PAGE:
The Irish Times view on Sinn Féin: think once, then think carefully

Scrutiny of the influences behind Sinn Féin, hidden or otherwise, will continue – and rightly so

Sinn Féin president Mary Lou McDonald takes part in the final TV leaders’ debate at the RTE studios in Dublin on Tuesday. Photograph: Niall Carson /AFP via Getty Images

Sinn Féin president Mary Lou McDonald takes part in the final TV leaders’ debate at the RTE studios in Dublin on Tuesday. Photograph: Niall Carson /AFP via Getty Images

When Mary Lou McDonald spoke during the RTÉ Prime Time leaders debate about who Sinn Féin represents, it certainly wasn’t Breege Quinn whose son was brutally murdered in Co Monaghan by a gang believed to be associated with the Provisional IRA. Nor when she engaged in word games as to her party’s view of the Special Criminal Court, was she speaking for the victims of horrific crimes, the perpetrators of which that court has jailed. Many of those convicted were members of the IRA.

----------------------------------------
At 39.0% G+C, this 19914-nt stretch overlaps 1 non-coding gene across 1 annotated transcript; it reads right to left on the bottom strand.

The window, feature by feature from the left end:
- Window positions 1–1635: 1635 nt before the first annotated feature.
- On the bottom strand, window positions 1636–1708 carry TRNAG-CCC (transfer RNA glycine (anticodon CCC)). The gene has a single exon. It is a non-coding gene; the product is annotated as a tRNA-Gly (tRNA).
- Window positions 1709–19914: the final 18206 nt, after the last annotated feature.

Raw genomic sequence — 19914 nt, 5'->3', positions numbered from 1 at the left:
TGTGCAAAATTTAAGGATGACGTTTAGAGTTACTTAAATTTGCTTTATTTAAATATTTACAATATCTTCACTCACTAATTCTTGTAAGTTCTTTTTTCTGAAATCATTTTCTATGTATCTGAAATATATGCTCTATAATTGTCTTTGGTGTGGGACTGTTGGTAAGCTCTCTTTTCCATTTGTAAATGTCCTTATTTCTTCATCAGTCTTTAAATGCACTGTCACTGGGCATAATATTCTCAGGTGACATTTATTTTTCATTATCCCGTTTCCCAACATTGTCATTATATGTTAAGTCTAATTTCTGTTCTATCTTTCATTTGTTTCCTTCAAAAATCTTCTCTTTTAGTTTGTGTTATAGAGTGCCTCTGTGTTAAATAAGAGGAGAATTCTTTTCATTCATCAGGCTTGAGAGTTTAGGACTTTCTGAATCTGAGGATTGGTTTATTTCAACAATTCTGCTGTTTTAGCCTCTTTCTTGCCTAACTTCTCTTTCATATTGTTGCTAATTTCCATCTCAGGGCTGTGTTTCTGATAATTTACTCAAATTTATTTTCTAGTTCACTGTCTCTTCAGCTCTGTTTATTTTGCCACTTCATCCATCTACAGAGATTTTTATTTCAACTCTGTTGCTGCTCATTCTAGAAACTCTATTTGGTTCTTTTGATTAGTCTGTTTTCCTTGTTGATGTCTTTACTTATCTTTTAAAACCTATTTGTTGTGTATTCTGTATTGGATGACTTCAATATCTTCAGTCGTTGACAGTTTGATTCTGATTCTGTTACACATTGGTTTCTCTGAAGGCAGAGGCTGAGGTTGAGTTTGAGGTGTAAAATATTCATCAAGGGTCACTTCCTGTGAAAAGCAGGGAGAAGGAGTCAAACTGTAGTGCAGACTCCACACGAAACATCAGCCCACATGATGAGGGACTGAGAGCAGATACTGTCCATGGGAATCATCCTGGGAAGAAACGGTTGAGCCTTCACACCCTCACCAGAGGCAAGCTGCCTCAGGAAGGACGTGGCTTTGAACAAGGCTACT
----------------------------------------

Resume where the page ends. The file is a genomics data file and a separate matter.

None of this is surprising. SF’s relationship with the IRA is a historic fact. The party does not pretend otherwise though it is adept at spinning a self-serving narrative around it. Yet Paul Quinn was attacked in 2007. That is not a historical time frame. Memories of the past are dimming, however, and voters – now attracted to Sinn Féin in pursuit of a desire for change – may be unperturbed, unaware or be satisfied that the party has distanced itself from it.

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